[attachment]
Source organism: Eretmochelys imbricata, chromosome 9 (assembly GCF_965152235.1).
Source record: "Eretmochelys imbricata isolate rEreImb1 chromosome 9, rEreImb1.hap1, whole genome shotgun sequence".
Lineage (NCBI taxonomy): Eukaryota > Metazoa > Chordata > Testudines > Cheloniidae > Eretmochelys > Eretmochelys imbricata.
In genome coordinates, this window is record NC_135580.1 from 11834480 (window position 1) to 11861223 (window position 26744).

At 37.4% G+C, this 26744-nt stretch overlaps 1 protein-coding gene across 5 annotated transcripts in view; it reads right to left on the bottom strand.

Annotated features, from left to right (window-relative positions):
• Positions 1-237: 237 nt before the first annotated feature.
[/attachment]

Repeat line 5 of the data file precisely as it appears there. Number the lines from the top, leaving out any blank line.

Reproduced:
At 37.4% G+C, this 26744-nt stretch overlaps 1 protein-coding gene across 5 annotated transcripts in view; it reads right to left on the bottom strand.